- Laying of cable in Nairobi and other major towns has targeted upmarket residential and businesses areas only.
Given the informal nature of most businesses in Nairobi’s “River Road”, it is assumed that the owners would not spend like those in upmarket .
- These neglected businesses and residential areas offer a huge untapped potential for high value connections.
In the past half-decade, Kenya has seen a surge in high-speed broadband adoption with the country’s internet users growing exponentially.
In 2010, the Kenya National Bureau of Statistics (KNBS) said the total available bandwidth capacity was 202,720 megabits per second (Mbps). In 2016, this number had grown to 2 million, a nine-fold increase in broadband capacity.
During the same period, fixed fibre optic data subscriptions to homes and businesses have grown, reducing the cost of connectivity, and allowing more homes and businesses to be connected.
However, despite this triumph in the number of internet adoption across the board, many high-populated parts of Nairobi city centre, generally referred to as “River Road” and mainly residential Eastlands area, still remain underserved by the high-speed fibre grid. The divide is worse in smaller towns and rural areas.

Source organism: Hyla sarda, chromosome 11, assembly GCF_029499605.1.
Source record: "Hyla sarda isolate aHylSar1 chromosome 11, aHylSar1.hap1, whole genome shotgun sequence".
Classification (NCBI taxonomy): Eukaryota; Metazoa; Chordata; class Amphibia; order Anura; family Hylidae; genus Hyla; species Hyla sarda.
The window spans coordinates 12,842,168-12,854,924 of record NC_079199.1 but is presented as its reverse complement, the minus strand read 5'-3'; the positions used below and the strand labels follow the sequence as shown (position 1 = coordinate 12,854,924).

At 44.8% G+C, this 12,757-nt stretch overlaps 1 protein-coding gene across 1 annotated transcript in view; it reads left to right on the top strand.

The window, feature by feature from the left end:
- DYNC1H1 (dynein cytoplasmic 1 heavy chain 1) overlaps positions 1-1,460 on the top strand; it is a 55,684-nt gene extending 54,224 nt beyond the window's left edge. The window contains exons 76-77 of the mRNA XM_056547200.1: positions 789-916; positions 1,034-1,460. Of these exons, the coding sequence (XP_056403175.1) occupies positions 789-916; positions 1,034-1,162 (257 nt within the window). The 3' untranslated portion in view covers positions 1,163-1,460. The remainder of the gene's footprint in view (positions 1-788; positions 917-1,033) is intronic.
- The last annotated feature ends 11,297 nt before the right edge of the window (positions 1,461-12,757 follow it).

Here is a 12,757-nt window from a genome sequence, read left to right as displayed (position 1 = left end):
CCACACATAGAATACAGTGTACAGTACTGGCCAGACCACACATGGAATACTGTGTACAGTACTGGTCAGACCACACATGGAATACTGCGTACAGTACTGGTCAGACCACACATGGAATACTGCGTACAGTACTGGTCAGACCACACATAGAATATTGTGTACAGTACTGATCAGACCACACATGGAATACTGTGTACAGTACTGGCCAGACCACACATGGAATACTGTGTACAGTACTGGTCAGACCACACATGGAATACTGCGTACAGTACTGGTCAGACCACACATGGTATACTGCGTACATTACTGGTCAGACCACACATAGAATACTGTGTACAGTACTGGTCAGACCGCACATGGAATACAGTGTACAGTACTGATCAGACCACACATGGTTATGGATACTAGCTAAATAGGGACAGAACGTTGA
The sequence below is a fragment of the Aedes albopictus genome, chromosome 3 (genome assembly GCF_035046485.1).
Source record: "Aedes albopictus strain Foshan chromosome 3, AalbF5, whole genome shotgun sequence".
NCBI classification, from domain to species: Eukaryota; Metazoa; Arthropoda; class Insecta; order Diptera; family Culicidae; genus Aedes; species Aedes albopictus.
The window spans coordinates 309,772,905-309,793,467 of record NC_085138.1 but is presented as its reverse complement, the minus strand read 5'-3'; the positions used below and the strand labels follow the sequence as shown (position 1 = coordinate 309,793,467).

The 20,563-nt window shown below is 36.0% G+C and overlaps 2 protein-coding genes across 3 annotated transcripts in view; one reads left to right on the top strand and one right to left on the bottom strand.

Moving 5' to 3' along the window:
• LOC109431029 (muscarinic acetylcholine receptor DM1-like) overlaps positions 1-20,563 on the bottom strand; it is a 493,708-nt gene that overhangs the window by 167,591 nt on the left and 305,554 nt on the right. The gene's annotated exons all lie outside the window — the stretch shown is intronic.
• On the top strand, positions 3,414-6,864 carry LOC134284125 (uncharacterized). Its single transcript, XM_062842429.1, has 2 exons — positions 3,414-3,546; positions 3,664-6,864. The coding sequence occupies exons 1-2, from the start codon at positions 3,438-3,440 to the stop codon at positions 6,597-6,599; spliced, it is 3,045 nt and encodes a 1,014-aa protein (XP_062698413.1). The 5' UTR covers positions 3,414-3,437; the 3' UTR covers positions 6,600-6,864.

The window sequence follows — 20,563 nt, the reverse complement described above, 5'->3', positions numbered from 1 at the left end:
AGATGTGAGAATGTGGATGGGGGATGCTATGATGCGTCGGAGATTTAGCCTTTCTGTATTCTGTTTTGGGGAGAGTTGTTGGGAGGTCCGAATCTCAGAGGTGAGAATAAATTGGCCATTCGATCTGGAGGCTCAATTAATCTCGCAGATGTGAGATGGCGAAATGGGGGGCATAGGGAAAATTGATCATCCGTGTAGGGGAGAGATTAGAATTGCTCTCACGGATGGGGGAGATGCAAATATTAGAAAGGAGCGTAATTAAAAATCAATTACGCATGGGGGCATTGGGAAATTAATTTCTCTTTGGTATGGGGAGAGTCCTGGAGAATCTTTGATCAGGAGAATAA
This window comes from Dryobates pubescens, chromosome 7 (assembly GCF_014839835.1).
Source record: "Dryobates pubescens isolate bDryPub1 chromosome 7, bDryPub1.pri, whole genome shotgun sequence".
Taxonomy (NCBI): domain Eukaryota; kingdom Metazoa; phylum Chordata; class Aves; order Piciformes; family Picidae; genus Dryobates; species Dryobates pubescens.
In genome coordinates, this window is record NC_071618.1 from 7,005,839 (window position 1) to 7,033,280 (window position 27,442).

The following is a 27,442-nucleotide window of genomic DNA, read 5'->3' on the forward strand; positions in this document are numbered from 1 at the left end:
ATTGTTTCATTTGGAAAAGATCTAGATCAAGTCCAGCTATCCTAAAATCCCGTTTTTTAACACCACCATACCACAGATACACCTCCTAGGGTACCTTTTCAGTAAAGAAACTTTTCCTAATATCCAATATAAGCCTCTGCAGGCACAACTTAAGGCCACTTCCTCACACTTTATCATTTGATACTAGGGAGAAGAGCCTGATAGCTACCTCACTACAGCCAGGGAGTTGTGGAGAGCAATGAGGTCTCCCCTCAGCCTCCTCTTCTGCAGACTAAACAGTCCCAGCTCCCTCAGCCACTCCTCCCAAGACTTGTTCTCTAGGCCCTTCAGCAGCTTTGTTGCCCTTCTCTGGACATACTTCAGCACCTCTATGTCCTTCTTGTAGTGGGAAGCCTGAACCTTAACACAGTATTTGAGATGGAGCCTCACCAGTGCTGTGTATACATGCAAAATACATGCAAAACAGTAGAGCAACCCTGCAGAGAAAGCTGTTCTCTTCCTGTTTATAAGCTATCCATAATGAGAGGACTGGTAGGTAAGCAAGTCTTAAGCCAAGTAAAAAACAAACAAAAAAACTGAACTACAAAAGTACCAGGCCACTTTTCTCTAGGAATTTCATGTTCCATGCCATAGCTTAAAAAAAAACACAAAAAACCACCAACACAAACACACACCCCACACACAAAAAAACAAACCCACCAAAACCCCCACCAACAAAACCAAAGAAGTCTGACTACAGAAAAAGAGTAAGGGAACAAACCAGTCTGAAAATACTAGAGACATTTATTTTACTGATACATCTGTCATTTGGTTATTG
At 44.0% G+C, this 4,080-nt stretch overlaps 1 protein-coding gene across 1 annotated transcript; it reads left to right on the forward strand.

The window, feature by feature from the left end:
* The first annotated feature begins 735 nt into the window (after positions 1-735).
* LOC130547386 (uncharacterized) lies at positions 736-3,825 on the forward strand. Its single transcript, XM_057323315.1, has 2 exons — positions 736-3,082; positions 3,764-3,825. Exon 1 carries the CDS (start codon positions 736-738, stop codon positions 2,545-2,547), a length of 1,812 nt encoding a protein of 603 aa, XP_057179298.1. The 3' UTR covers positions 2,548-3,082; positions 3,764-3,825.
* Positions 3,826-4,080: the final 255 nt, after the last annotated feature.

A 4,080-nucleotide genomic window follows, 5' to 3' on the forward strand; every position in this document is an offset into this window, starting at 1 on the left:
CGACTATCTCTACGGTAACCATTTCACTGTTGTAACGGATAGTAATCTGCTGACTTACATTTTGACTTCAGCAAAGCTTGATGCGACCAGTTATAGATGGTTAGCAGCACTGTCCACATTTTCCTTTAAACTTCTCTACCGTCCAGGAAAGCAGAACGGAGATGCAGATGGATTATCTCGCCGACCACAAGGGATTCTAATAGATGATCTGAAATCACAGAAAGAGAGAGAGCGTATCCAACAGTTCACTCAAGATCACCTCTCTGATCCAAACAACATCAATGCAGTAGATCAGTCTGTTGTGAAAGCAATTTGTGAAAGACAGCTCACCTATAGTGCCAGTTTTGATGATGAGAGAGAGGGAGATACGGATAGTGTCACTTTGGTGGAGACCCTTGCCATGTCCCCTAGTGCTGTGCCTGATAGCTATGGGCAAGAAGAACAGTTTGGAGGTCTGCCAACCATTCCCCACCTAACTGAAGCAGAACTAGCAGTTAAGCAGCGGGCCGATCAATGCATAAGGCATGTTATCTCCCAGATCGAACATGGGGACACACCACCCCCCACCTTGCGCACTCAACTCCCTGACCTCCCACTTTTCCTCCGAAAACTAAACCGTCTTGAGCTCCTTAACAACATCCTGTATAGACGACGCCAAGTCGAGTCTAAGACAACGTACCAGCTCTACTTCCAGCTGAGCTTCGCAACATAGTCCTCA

Laying of cable in Nairobi and other major towns has targeted upmarket residential and businesses areas, leaving out places not considered economically attractive. It is assumed that upmarket areas will adopt services faster and spend more.
Given the informal nature of most businesses in Nairobi’s “River Road”, it is assumed that the owners would not spend like those in upmarket areas. However, there is no evidence that, provided with infrastructure, these businesses would not match upmarket businesses in monthly spend.
These neglected businesses and residential areas offer a huge untapped potential for high value connections that can not only reap benefits to service providers, but also yield more contribution to the country’s gross domestic product.
On the business front, this vast and busy area of Nairobi that includes Moi Avenue, Tom Mboya and Ronald Ngala streets moving outwards to Kamukunji and Gikomba marketing districts are characterised by small and micro businesses that form a huge part of the city’s economic output.
A research conducted by the Communications Authority of Kenya and the KNBS in 2016 looking into how businesses access the internet in their operations found a lower capacity down the scale.
While 97 and 92 per cent of large and medium enterprises reported using fixed broadband, the proportion was much lower among micro-enterprises at 71 per cent.